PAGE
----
And then I watched a couple of documentaries by the same person, Dying to Have Known and The Beautiful Truth, which talked about Dr. Max Gerson. I was very interested now because of the health statements. It was talking about dozens of people recovering from all sorts of diseases, including cancer, using Dr. Gerson’s approach. And he was seeing results with this about a century ago!

So I searched some more and found The Gerson Therapy, a recording of Dr. Gerson’s daughter, Charlotte, where she explains the details of it so well that it cleared up a lot of questions I had. She focuses on cancer treatment, as does her father’s book, so the diet is a bit stricter, but the things she covered regarding nutrition are useful to anyone.

The approach has two main areas: deficiency and toxicity. But I’m talking about meat vs. vegetables, how does toxicity relate to that? Well, for starters, meat is pretty toxic, including the one left stuck in your digestive tract rotting. Vegetables and fruits can be toxic if grown with chemicals, but organic, grown without poison and with good rich soil, would be fine.

She makes a good point, at least I considered it so, and that is that our bodies didn’t evolve from carnivores. So I find it reasonable to assume that meat is not the best diet for a body that wasn’t developed for it. I had recently already experienced feeling better with less meat and more fruits in my diet.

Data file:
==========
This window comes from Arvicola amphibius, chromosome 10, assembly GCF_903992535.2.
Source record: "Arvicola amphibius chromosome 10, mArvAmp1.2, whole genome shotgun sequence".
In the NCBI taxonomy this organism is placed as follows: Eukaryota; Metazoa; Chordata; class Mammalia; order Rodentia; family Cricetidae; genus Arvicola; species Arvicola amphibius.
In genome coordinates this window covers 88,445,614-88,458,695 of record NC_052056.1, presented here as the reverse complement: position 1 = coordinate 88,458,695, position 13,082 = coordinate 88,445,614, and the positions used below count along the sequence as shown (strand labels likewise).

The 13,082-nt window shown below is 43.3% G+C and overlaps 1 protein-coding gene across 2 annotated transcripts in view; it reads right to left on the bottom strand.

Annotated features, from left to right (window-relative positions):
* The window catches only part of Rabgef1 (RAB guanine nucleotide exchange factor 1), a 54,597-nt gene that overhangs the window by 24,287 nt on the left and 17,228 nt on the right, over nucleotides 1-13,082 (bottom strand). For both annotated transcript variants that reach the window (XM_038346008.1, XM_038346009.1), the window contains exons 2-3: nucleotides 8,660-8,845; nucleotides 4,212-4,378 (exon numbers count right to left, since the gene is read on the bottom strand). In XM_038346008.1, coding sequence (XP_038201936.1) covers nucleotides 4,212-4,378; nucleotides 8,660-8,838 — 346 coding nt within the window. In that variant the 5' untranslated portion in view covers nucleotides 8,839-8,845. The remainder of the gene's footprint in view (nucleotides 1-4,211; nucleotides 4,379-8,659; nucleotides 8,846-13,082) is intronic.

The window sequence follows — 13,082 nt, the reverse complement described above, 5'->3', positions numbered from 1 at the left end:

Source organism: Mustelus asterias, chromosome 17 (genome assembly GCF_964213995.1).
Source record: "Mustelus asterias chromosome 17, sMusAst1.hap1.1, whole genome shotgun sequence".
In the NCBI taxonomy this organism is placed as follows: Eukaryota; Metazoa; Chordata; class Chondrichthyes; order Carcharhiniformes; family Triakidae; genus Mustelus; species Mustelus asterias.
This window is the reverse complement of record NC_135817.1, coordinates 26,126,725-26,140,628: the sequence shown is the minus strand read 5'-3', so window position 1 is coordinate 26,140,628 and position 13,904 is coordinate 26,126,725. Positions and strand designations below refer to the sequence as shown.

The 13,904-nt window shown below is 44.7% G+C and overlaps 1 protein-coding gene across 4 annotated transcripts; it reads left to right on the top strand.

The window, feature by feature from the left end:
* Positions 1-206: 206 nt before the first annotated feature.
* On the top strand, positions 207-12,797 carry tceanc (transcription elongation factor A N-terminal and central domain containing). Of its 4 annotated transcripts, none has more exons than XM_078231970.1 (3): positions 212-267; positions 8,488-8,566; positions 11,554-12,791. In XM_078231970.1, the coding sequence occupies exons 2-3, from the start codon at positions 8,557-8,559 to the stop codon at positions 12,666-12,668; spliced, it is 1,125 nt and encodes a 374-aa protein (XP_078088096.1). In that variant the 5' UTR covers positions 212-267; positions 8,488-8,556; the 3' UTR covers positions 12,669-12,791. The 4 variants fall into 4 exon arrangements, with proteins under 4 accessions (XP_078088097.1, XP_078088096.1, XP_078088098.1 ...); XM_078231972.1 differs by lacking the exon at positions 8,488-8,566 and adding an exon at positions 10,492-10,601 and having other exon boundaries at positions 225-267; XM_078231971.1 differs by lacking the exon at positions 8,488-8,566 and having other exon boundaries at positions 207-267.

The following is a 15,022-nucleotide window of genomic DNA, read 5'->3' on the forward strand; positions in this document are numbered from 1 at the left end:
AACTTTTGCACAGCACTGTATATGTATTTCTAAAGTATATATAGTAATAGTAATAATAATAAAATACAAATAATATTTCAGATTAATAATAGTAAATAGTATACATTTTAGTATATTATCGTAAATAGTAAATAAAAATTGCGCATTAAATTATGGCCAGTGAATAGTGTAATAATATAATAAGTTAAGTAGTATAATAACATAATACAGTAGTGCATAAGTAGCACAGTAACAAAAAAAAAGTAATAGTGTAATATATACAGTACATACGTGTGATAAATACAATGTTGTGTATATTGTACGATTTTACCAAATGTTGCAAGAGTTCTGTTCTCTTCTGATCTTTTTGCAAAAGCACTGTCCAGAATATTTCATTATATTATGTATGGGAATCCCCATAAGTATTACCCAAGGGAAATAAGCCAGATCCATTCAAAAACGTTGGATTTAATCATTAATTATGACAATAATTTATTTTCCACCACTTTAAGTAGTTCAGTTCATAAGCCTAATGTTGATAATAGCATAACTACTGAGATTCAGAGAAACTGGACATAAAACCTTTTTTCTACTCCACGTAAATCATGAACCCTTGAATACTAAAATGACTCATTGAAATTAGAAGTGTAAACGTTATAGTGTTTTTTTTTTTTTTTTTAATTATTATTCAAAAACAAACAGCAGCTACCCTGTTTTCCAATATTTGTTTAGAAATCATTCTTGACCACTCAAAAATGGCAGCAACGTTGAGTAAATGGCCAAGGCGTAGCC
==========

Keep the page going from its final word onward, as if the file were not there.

We consume lots of nutritional supplements at home to stay healthy, because “food is not enough”, but this may be different. What if food actually nurtured us and supplementation was not nearly as needed? Miss Gerson explained how much protein there is in vegetables, as well as minerals and enzymes, and how you actually get plenty following Dr. Gerson’s advice.

He uses juicing techniques as a way to allow getting the equivalent of lots more food nutrition per day, the juice carrying most of the nutrients, which would not be possible eaten because of the volume added by the fiber. These are in addition to what one eats, so they work as a DIY nutritional supplement.

Now I’ll have to find organic produce and buy it in big amounts, but not spending in meat would save a lot of money too. Eventually I’ll grow my own, I know plenty on the subject to grow good plants with plenty of nutrients.

Such a diet makes a lot of sense not just from a biochemistry perspective, but also from a biophysics one, which I studied some time ago. Improving all those systems in the body with the proper diet, will have a dramatic impact in the overall well-being of the organism.

So I’m pretty sold on the concept now. Will I not ever eat meat again? I doubt it. I do think, though, that after a while without it, detoxifying the body and getting good nutrition from vegetables and fruits, it’s unlikely I’ll really feel like eating meat.